I’m not sure that your definition of an optimal solution would be mine so I can’t say yes or no. I think every mother, whether they are at home with their children, working full-time or something in-between is being there for her children. She has organised things so that she can do what she thinks is best for her child at a given timeI have had a fulfilling career, I will have a fulfilling career again in the future and I’m sure I’ll look back at my years of raising my children as a fulfilling career too.  In a way I think the perfect balance does already exist but the money is being sent in the wrong direction: I think primary carers should be paid a lot more than the children’s allowance and be free to choose to pay for childcare out of that or not.

If you could do any job, what would it be? Or would you prefer to stay at home regardless of any dream job with dream hours?

I plan to train as a hypnotist in the future and I think I’d love that. I will also return to my live-in training courses too. While my children are children I’ll be at home with them.

Do you think there’s a glass ceiling for women, or is it a perception based on the fact that mothers often look for flexibility or part-time hours which in turn limits their opportunities?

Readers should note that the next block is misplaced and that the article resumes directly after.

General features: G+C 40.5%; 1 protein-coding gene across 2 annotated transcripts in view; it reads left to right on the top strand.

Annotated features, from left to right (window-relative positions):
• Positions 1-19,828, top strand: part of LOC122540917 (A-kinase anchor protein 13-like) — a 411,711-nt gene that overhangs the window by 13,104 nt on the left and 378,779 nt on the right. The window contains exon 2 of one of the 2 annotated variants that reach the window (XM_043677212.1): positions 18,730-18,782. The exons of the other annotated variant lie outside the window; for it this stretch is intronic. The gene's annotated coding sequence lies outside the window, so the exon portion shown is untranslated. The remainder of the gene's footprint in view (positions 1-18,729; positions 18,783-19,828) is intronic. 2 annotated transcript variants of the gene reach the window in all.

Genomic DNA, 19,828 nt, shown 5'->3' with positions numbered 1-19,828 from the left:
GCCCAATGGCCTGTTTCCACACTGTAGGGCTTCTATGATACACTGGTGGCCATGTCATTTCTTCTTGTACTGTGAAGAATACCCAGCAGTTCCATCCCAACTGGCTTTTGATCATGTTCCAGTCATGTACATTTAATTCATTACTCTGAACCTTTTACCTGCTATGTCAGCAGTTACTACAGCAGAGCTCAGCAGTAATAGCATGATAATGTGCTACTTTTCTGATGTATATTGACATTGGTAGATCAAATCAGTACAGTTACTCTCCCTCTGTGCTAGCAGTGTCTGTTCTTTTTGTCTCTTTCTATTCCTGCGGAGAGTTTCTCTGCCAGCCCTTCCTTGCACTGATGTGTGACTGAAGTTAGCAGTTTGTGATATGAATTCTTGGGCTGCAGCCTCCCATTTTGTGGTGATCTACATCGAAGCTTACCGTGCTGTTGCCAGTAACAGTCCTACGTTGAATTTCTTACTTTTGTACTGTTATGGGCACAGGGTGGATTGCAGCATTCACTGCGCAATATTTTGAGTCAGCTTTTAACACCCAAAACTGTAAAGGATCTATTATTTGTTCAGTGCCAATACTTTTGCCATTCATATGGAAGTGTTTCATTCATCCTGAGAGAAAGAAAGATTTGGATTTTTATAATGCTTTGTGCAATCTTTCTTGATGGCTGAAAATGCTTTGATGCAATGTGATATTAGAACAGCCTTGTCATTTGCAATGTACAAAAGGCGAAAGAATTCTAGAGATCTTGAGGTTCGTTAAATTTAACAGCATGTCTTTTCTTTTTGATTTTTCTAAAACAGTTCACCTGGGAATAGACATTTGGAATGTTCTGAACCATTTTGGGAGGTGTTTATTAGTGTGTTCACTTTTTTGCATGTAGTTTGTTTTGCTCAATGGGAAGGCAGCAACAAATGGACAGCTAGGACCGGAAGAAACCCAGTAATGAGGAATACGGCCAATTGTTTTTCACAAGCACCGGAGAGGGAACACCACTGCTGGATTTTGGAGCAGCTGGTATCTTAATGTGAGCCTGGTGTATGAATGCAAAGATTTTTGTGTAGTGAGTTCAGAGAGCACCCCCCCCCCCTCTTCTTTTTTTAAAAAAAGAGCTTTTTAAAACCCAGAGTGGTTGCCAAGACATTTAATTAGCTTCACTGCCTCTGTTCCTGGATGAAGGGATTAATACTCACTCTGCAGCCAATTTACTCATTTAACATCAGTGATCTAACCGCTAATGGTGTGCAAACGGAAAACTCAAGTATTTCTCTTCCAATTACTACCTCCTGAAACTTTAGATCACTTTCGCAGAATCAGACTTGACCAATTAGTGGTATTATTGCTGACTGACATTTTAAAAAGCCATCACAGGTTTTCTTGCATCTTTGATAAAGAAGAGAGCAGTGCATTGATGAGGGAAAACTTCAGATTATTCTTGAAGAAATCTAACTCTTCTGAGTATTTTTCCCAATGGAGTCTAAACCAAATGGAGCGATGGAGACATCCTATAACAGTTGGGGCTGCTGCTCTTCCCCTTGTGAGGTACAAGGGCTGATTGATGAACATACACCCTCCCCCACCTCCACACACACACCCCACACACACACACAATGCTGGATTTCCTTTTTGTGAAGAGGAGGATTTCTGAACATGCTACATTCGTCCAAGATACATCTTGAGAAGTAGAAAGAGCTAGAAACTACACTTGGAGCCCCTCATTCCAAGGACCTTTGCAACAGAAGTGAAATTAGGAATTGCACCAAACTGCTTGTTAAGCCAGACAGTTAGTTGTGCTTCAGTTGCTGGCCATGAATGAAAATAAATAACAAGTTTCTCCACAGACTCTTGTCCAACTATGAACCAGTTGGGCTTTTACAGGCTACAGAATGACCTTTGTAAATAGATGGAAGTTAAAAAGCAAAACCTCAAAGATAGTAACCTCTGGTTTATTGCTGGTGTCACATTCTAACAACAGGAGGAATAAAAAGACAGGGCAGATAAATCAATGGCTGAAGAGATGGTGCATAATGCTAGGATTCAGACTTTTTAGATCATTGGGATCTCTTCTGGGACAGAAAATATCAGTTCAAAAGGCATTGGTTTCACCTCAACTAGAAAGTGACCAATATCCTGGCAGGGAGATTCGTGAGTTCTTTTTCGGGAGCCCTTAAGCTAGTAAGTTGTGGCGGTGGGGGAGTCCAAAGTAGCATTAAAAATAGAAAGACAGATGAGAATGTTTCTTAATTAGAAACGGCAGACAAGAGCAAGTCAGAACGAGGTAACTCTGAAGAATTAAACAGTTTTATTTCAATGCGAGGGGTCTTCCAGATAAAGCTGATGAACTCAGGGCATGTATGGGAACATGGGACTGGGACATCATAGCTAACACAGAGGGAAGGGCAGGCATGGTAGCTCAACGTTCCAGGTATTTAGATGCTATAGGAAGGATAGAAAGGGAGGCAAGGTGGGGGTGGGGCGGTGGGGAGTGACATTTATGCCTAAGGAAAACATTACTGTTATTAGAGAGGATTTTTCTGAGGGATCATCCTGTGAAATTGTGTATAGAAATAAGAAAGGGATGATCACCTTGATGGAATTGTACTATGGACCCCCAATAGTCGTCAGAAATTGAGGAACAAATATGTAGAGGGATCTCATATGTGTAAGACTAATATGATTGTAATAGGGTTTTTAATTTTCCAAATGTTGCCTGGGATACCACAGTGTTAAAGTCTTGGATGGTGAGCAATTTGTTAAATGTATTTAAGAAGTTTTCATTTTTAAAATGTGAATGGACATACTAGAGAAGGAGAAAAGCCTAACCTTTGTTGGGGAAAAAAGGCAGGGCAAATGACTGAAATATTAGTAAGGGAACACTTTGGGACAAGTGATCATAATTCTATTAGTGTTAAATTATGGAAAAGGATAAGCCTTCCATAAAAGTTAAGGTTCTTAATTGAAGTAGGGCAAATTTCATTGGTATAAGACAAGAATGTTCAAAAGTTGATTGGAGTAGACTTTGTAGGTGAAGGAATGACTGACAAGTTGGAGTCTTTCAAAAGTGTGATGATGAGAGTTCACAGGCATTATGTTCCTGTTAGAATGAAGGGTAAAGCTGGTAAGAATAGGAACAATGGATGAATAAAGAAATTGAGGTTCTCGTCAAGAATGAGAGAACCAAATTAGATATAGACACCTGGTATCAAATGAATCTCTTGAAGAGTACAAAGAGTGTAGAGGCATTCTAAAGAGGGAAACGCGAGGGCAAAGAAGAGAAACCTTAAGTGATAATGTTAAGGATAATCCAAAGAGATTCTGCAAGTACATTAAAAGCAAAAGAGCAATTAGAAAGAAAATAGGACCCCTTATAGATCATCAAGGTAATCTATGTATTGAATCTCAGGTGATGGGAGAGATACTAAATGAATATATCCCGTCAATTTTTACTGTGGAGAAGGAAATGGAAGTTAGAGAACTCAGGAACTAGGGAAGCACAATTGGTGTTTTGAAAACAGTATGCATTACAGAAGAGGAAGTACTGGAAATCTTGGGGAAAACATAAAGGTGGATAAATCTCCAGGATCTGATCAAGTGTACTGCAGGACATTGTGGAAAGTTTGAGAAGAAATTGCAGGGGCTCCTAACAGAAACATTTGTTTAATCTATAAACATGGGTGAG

When I interviewed for my last office job I was asked why I wanted the job. I answered that I was planning on getting pregnant so I wanted to switch from self-employment  to PAYE status so I could avail of maternity benefit. The man who would soon be my employer offered me the job. I really don’t know if there’s a glass ceiling. I know so many women who have children and are working, many in high positions. Just through conversations I’ve had with my friends and peers I’ve come to a totally unscientific conclusion about this: I don’t think enough mothers actually look for the flexibility or part-time hours. They talk about it to me and their sisters and their mothers and their friends and the woman behind the counter in the corner shop but I don’t think enough of them (in fact none of the women I know who I have discussed this with) actually approach their employers. I suppose I’d have to say yes to the glass ceiling but that there are cases where working mothers haven’t asked for it to be removed.

Do you have any advice for expectant or new mothers thinking about leaving their jobs to stay-at-home, e.g. how to weigh up the decision, how to know it’s the right thing to do?